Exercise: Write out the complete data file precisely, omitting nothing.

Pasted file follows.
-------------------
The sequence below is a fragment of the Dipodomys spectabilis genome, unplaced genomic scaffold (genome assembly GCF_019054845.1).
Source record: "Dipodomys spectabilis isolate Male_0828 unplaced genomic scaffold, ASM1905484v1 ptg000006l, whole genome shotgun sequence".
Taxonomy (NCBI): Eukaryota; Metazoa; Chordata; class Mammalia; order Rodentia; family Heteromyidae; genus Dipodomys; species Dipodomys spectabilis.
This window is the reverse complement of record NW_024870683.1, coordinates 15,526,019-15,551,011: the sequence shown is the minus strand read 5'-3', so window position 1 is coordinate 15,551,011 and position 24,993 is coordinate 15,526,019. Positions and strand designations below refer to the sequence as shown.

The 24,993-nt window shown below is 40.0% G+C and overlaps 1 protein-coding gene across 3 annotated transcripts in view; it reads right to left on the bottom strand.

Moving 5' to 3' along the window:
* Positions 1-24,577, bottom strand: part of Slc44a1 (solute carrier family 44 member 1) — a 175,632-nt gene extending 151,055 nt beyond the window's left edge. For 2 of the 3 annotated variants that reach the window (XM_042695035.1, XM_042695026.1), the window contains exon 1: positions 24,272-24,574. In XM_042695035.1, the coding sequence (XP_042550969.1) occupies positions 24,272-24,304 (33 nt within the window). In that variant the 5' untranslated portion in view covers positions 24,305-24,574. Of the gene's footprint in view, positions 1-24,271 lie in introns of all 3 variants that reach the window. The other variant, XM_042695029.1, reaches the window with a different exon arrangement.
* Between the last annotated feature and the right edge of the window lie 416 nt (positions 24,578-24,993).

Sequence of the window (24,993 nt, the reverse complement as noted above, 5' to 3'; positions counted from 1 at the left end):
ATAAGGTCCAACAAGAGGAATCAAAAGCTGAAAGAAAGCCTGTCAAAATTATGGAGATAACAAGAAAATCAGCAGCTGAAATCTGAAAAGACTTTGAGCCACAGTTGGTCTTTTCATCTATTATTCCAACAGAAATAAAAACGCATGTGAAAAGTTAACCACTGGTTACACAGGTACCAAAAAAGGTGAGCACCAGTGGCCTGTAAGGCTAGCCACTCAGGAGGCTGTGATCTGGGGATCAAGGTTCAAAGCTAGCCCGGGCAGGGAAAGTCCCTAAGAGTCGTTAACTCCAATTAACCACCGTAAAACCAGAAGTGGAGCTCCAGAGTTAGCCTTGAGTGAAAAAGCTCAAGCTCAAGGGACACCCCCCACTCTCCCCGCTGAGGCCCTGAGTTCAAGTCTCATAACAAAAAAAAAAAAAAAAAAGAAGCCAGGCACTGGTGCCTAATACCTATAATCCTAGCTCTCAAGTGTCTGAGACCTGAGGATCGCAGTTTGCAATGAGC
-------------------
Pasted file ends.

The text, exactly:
The sequence below is a fragment of the Dipodomys spectabilis genome, unplaced genomic scaffold (genome assembly GCF_019054845.1).
Source record: "Dipodomys spectabilis isolate Male_0828 unplaced genomic scaffold, ASM1905484v1 ptg000006l, whole genome shotgun sequence".
Taxonomy (NCBI): Eukaryota; Metazoa; Chordata; class Mammalia; order Rodentia; family Heteromyidae; genus Dipodomys; species Dipodomys spectabilis.
This window is the reverse complement of record NW_024870683.1, coordinates 15,526,019-15,551,011: the sequence shown is the minus strand read 5'-3', so window position 1 is coordinate 15,551,011 and position 24,993 is coordinate 15,526,019. Positions and strand designations below refer to the sequence as shown.

The 24,993-nt window shown below is 40.0% G+C and overlaps 1 protein-coding gene across 3 annotated transcripts in view; it reads right to left on the bottom strand.

Moving 5' to 3' along the window:
* Positions 1-24,577, bottom strand: part of Slc44a1 (solute carrier family 44 member 1) — a 175,632-nt gene extending 151,055 nt beyond the window's left edge. For 2 of the 3 annotated variants that reach the window (XM_042695035.1, XM_042695026.1), the window contains exon 1: positions 24,272-24,574. In XM_042695035.1, the coding sequence (XP_042550969.1) occupies positions 24,272-24,304 (33 nt within the window). In that variant the 5' untranslated portion in view covers positions 24,305-24,574. Of the gene's footprint in view, positions 1-24,271 lie in introns of all 3 variants that reach the window. The other variant, XM_042695029.1, reaches the window with a different exon arrangement.
* Between the last annotated feature and the right edge of the window lie 416 nt (positions 24,578-24,993).

Sequence of the window (24,993 nt, the reverse complement as noted above, 5' to 3'; positions counted from 1 at the left end):
ATAAGGTCCAACAAGAGGAATCAAAAGCTGAAAGAAAGCCTGTCAAAATTATGGAGATAACAAGAAAATCAGCAGCTGAAATCTGAAAAGACTTTGAGCCACAGTTGGTCTTTTCATCTATTATTCCAACAGAAATAAAAACGCATGTGAAAAGTTAACCACTGGTTACACAGGTACCAAAAAAGGTGAGCACCAGTGGCCTGTAAGGCTAGCCACTCAGGAGGCTGTGATCTGGGGATCAAGGTTCAAAGCTAGCCCGGGCAGGGAAAGTCCCTAAGAGTCGTTAACTCCAATTAACCACCGTAAAACCAGAAGTGGAGCTCCAGAGTTAGCCTTGAGTGAAAAAGCTCAAGCTCAAGGGACACCCCCCACTCTCCCCGCTGAGGCCCTGAGTTCAAGTCTCATAACAAAAAAAAAAAAAAAAAAGAAGCCAGGCACTGGTGCCTAATACCTATAATCCTAGCTCTCAAGTGTCTGAGACCTGAGGATCGCAGTTTGCAATGAGC